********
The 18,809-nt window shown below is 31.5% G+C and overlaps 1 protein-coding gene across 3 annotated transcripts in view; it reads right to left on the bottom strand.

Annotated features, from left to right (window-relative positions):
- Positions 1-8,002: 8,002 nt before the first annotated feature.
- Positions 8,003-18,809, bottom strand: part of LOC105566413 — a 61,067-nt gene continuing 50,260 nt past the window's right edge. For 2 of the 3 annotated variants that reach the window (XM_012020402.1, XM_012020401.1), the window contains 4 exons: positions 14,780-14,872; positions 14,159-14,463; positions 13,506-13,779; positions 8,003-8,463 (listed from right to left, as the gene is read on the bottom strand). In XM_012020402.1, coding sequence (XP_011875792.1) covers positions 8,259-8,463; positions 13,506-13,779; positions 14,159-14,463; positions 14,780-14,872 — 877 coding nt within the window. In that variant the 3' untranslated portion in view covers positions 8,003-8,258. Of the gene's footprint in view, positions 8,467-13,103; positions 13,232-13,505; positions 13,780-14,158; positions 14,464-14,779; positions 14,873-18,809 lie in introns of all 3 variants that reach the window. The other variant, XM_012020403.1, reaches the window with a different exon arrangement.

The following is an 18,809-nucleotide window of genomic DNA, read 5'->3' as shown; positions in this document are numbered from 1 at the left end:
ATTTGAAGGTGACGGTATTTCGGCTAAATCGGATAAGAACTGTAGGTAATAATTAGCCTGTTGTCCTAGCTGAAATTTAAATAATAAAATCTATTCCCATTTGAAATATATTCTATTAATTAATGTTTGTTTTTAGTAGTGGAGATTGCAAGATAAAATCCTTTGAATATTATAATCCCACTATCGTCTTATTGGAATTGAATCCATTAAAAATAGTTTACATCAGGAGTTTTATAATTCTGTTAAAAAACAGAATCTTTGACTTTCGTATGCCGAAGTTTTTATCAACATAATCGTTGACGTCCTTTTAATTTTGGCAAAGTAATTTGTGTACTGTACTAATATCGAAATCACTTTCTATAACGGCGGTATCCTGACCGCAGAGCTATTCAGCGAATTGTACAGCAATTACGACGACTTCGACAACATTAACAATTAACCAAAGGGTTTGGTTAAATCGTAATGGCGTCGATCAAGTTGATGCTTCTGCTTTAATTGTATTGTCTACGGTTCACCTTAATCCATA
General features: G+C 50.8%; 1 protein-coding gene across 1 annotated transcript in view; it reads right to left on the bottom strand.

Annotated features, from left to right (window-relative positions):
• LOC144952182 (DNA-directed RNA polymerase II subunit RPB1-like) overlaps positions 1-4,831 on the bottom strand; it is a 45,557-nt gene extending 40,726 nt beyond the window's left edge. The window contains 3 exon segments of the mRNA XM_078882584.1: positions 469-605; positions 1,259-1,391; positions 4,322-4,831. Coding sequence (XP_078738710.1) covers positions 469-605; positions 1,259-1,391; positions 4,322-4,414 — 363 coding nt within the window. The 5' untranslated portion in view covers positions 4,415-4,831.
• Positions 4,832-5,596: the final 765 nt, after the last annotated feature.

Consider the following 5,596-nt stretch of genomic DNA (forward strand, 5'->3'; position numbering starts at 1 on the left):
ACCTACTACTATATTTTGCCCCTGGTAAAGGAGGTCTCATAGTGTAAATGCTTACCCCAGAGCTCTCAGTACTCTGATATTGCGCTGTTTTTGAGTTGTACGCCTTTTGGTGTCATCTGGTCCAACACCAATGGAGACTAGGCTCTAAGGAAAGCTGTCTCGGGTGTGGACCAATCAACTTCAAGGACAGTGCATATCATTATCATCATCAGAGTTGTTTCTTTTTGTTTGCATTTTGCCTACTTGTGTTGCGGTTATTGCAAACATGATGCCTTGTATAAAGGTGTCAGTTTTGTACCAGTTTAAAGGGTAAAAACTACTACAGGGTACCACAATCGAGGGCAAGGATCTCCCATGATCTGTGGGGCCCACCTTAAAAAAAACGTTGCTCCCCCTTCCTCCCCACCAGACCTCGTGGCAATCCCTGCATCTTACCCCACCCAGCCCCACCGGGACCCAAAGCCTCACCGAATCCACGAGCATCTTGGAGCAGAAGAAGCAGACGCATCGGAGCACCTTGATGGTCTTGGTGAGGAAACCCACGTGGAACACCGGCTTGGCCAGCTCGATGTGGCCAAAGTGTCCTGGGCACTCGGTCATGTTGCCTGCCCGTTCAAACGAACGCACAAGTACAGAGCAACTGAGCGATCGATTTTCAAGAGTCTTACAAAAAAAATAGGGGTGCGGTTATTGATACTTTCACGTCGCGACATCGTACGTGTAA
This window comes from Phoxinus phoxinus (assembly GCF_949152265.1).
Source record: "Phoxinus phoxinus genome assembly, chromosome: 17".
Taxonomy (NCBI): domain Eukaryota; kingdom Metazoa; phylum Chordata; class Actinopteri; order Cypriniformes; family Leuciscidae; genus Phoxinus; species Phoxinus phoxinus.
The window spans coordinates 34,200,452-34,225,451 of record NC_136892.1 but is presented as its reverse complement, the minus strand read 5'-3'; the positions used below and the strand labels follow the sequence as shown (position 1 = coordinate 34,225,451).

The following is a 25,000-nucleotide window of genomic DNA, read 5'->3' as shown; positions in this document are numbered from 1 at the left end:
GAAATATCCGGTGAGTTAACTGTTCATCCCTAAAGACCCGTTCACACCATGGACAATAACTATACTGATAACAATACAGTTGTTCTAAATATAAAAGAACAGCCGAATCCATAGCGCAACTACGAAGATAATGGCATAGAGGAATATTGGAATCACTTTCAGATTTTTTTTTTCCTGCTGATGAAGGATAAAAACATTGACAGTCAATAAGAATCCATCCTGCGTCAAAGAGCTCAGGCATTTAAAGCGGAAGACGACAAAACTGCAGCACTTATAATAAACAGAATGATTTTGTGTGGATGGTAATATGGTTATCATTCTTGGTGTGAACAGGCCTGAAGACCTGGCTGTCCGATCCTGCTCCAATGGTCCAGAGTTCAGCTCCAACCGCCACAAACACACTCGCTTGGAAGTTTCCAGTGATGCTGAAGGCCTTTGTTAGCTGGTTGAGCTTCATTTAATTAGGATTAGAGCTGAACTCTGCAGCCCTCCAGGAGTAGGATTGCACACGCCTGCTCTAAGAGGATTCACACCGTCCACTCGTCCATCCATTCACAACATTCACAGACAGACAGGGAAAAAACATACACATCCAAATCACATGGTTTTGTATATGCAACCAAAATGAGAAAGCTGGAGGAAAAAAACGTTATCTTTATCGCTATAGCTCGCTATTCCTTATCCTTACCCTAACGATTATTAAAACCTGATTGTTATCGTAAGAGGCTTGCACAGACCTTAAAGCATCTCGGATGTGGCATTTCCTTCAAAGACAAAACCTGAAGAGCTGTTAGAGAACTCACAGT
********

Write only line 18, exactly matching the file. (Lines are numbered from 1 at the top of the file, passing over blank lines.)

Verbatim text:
GAAATATCCGGTGAGTTAACTGTTCATCCCTAAAGACCCGTTCACACCATGGACAATAACTATACTGATAACAATACAGTTGTTCTAAATATAAAAGAACAGCCGAATCCATAGCGCAACTACGAAGATAATGGCATAGAGGAATATTGGAATCACTTTCAGATTTTTTTTTTCCTGCTGATGAAGGATAAAAACATTGACAGTCAATAAGAATCCATCCTGCGTCAAAGAGCTCAGGCATTTAAAGCGGAAGACGACAAAACTGCAGCACTTATAATAAACAGAATGATTTTGTGTGGATGGTAATATGGTTATCATTCTTGGTGTGAACAGGCCTGAAGACCTGGCTGTCCGATCCTGCTCCAATGGTCCAGAGTTCAGCTCCAACCGCCACAAACACACTCGCTTGGAAGTTTCCAGTGATGCTGAAGGCCTTTGTTAGCTGGTTGAGCTTCATTTAATTAGGATTAGAGCTGAACTCTGCAGCCCTCCAGGAGTAGGATTGCACACGCCTGCTCTAAGAGGATTCACACCGTCCACTCGTCCATCCATTCACAACATTCACAGACAGACAGGGAAAAAACATACACATCCAAATCACATGGTTTTGTATATGCAACCAAAATGAGAAAGCTGGAGGAAAAAAACGTTATCTTTATCGCTATAGCTCGCTATTCCTTATCCTTACCCTAACGATTATTAAAACCTGATTGTTATCGTAAGAGGCTTGCACAGACCTTAAAGCATCTCGGATGTGGCATTTCCTTCAAAGACAAAACCTGAAGAGCTGTTAGAGAACTCACAGT